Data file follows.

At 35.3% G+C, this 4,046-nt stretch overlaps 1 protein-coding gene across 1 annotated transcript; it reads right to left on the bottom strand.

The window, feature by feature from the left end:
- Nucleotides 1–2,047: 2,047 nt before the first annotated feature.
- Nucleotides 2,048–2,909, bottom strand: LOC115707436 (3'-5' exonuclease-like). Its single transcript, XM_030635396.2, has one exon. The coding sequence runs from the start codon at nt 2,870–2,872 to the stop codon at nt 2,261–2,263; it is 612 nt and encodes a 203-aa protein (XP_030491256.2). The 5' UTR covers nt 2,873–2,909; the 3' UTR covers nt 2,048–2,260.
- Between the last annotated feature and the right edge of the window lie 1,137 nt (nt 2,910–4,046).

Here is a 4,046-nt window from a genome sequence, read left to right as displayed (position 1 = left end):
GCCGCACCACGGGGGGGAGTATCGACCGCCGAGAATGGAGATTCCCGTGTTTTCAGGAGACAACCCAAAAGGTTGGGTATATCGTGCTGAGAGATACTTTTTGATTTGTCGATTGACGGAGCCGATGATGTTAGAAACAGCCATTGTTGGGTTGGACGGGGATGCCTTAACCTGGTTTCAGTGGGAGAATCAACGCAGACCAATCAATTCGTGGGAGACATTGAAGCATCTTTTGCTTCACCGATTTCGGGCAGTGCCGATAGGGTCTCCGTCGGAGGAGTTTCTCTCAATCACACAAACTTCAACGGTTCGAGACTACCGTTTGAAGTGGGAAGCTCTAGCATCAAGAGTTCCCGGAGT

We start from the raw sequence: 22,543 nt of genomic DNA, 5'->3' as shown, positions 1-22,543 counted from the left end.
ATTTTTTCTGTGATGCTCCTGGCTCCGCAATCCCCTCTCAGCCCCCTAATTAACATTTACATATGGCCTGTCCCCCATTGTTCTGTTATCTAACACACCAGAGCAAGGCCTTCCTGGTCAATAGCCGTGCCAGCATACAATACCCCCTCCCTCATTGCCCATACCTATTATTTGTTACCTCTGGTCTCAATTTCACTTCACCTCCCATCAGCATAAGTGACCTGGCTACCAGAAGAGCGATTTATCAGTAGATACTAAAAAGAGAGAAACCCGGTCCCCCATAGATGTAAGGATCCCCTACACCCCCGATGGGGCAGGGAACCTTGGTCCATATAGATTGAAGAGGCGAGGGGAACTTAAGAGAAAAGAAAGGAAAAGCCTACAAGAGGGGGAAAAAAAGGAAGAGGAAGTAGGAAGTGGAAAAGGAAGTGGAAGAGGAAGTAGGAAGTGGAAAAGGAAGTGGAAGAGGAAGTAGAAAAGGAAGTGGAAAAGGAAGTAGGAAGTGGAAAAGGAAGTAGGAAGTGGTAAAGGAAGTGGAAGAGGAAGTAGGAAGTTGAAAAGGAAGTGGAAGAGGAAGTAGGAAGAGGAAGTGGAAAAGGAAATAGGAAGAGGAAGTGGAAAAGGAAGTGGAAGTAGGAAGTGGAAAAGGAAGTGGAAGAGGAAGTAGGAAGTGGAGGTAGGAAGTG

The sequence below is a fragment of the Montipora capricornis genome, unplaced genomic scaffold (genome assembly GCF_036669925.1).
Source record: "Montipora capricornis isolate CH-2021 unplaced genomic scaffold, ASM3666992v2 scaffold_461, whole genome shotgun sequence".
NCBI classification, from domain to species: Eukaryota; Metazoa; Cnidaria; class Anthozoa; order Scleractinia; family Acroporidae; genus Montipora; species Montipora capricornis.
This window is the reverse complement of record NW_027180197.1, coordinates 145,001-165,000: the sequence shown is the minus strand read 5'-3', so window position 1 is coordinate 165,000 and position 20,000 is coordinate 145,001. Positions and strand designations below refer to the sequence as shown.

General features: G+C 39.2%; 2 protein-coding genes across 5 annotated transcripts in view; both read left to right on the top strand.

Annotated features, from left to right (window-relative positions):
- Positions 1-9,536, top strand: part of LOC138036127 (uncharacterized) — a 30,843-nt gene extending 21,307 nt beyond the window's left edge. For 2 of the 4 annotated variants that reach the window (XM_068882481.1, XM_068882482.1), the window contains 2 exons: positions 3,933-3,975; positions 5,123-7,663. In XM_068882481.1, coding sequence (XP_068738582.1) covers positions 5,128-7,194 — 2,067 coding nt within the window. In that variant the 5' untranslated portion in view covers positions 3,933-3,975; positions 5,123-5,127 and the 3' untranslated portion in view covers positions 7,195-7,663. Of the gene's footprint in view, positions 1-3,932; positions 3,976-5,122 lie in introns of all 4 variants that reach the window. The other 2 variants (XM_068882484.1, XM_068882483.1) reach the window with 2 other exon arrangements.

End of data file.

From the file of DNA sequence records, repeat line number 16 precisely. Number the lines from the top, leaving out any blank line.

- Positions 1-9,536, top strand: part of LOC138036127 (uncharacterized) — a 30,843-nt gene extending 21,307 nt beyond the window's left edge. For 2 of the 4 annotated variants that reach the window (XM_068882481.1, XM_068882482.1), the window contains 2 exons: positions 3,933-3,975; positions 5,123-7,663. In XM_068882481.1, coding sequence (XP_068738582.1) covers positions 5,128-7,194 — 2,067 coding nt within the window. In that variant the 5' untranslated portion in view covers positions 3,933-3,975; positions 5,123-5,127 and the 3' untranslated portion in view covers positions 7,195-7,663. Of the gene's footprint in view, positions 1-3,932; positions 3,976-5,122 lie in introns of all 4 variants that reach the window. The other 2 variants (XM_068882484.1, XM_068882483.1) reach the window with 2 other exon arrangements.